Despite its over-familiar premise, Mere Brother Ki Dulhan packs a light tone and some easy laughs, before the weight from all its clichés causes it to topple over like a house of cards.
Kush (played by Imran Khan) is an assistant director in Bollywood films, whose London-based brother Luv (played by Tere Bin Laden’s Ali Zafar) assigns him the job of finding him a suitable bride when he breaks up with his long-term girlfriend. With his mother by his side, Kush visits the homes of a half-dozen prospective brides – each a worse stereotype than the last – before they zero in on Katrina Kaif’s character Dimple, the seemingly perfect daughter of a Delhi diplomat.
Kush, who had met Dimple five years ago while in college, remembers her as the rebellious rocker who was taken away by the cops when she staged an impromptu concert for thousands. Still a free-spirited livewire, Dimple is looking to settle down now, and Kush and his family thinks she’ll be perfect for Luv.
Directed by first-timer Ali Abbas Zafar, Mere Brother Ki Dulhan starts off breezily, with enough comic moments to keep you engaged. There’s an amusing scene in which Dimple subjects Luv to a Koffee With Karan-style rapidfire interview on Skype, and another sequence in which she distracts Kush while riding pillion on his scooter. But it’s when the film introduces its conflict at intermission point that everything begins to go downhill.
The tiring and predictable second half is basically a string of elaborate set-ups to call off the marriage. Given that it’s a Yash Raj Films’ production, you shouldn’t be surprised by all the self-referencing to previous in-house hits. Say hello also to every wedding-movie cliché like best friends and mentally challenged siblings who help the hero win his girl, extended families who bond over jalebis and bhaang, and the jealous ex who shows up just in time to stake her claim.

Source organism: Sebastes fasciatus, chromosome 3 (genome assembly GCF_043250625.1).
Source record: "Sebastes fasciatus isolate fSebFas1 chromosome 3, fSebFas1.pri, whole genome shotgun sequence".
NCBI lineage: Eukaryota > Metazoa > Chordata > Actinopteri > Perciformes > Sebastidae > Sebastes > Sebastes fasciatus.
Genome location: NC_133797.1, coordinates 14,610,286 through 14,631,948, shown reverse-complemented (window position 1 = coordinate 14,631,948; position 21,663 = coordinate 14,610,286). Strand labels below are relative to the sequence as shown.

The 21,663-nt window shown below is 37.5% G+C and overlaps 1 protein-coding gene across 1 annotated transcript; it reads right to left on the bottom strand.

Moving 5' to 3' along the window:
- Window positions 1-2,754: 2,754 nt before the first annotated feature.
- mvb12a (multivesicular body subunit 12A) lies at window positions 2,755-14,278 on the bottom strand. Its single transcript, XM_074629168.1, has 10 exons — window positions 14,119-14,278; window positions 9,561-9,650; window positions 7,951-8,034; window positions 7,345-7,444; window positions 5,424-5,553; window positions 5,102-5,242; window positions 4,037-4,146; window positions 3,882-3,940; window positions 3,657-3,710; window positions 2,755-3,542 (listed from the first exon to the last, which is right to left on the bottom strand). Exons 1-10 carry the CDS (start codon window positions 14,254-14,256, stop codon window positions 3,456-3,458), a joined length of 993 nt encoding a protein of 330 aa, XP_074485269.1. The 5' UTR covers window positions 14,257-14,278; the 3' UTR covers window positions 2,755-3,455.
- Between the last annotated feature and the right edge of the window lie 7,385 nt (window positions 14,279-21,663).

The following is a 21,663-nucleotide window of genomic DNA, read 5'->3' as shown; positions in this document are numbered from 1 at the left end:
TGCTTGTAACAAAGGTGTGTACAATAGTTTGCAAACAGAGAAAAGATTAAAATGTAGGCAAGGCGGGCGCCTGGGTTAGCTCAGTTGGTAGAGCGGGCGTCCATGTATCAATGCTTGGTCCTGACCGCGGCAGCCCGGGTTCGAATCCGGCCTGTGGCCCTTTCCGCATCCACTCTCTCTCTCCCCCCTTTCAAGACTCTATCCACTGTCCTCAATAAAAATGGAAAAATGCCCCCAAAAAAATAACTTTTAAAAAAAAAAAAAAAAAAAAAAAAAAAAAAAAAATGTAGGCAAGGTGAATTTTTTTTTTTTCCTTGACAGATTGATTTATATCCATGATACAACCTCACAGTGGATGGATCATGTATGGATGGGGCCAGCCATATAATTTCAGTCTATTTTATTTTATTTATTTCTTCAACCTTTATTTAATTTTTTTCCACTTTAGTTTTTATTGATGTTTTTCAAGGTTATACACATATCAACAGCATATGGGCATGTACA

Mere Brother Ki Dulhan is redeemed to a large extent by the charismatic presence of Katrina Kaif, who is easily the star of this show. Offering an uninhibited and winning performance as the mad but endearing Dimple, she makes you forget many of the film’s flaws. Imran Khan brings that boyish charm to his part, playing your next-door nice-guy with unmistakable sincerity; he makes Kush a hero to root for. Now if only they could muster up some sizzling chemistry! Ali Zafar, on the other hand, hams it up like there’s no tomorrow, and fails on account of trying too hard.
The film doesn’t always work because it relies too heavily on silly stereotypes and clichés, and because you can see exactly where it’s going from the moment you settle into your seat. I’m going with two out of five for director Ali Abbas Zafar’s Mere Brother Ki Dulhan. Aside from a few enjoyable moments, this film recycles so much that you’ve already seen before.